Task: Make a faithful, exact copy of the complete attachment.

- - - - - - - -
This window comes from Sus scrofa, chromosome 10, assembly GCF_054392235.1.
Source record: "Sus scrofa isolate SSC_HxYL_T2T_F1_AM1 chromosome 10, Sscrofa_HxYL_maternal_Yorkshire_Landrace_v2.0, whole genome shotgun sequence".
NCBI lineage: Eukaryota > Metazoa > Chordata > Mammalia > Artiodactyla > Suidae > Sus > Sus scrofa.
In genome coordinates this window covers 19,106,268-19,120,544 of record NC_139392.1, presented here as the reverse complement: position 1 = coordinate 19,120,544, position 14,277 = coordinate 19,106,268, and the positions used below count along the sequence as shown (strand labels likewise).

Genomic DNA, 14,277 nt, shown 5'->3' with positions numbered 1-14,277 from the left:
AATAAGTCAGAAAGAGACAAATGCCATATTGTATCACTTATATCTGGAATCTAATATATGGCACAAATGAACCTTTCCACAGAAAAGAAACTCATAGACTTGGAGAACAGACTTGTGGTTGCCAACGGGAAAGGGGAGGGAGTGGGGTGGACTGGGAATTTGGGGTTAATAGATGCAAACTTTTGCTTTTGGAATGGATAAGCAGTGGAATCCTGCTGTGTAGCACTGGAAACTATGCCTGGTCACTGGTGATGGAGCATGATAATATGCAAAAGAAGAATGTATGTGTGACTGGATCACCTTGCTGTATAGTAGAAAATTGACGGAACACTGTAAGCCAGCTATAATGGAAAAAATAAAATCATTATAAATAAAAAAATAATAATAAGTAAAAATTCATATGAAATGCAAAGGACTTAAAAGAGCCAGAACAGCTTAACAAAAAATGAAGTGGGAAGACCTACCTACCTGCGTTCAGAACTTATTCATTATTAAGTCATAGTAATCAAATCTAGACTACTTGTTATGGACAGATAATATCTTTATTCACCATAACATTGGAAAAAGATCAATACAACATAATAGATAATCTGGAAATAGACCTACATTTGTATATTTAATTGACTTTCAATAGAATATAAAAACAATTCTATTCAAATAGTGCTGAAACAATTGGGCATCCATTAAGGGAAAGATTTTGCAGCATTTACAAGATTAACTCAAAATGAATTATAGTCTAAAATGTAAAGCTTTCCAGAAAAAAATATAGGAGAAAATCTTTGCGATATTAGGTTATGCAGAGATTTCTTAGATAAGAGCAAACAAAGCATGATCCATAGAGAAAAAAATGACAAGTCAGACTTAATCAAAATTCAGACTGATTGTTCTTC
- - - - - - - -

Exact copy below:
This window comes from Sus scrofa, chromosome 10, assembly GCF_054392235.1.
Source record: "Sus scrofa isolate SSC_HxYL_T2T_F1_AM1 chromosome 10, Sscrofa_HxYL_maternal_Yorkshire_Landrace_v2.0, whole genome shotgun sequence".
NCBI lineage: Eukaryota > Metazoa > Chordata > Mammalia > Artiodactyla > Suidae > Sus > Sus scrofa.
In genome coordinates this window covers 19,106,268-19,120,544 of record NC_139392.1, presented here as the reverse complement: position 1 = coordinate 19,120,544, position 14,277 = coordinate 19,106,268, and the positions used below count along the sequence as shown (strand labels likewise).

Genomic DNA, 14,277 nt, shown 5'->3' with positions numbered 1-14,277 from the left:
AATAAGTCAGAAAGAGACAAATGCCATATTGTATCACTTATATCTGGAATCTAATATATGGCACAAATGAACCTTTCCACAGAAAAGAAACTCATAGACTTGGAGAACAGACTTGTGGTTGCCAACGGGAAAGGGGAGGGAGTGGGGTGGACTGGGAATTTGGGGTTAATAGATGCAAACTTTTGCTTTTGGAATGGATAAGCAGTGGAATCCTGCTGTGTAGCACTGGAAACTATGCCTGGTCACTGGTGATGGAGCATGATAATATGCAAAAGAAGAATGTATGTGTGACTGGATCACCTTGCTGTATAGTAGAAAATTGACGGAACACTGTAAGCCAGCTATAATGGAAAAAATAAAATCATTATAAATAAAAAAATAATAATAAGTAAAAATTCATATGAAATGCAAAGGACTTAAAAGAGCCAGAACAGCTTAACAAAAAATGAAGTGGGAAGACCTACCTACCTGCGTTCAGAACTTATTCATTATTAAGTCATAGTAATCAAATCTAGACTACTTGTTATGGACAGATAATATCTTTATTCACCATAACATTGGAAAAAGATCAATACAACATAATAGATAATCTGGAAATAGACCTACATTTGTATATTTAATTGACTTTCAATAGAATATAAAAACAATTCTATTCAAATAGTGCTGAAACAATTGGGCATCCATTAAGGGAAAGATTTTGCAGCATTTACAAGATTAACTCAAAATGAATTATAGTCTAAAATGTAAAGCTTTCCAGAAAAAAATATAGGAGAAAATCTTTGCGATATTAGGTTATGCAGAGATTTCTTAGATAAGAGCAAACAAAGCATGATCCATAGAGAAAAAAATGACAAGTCAGACTTAATCAAAATTCAGACTGATTGTTCTTC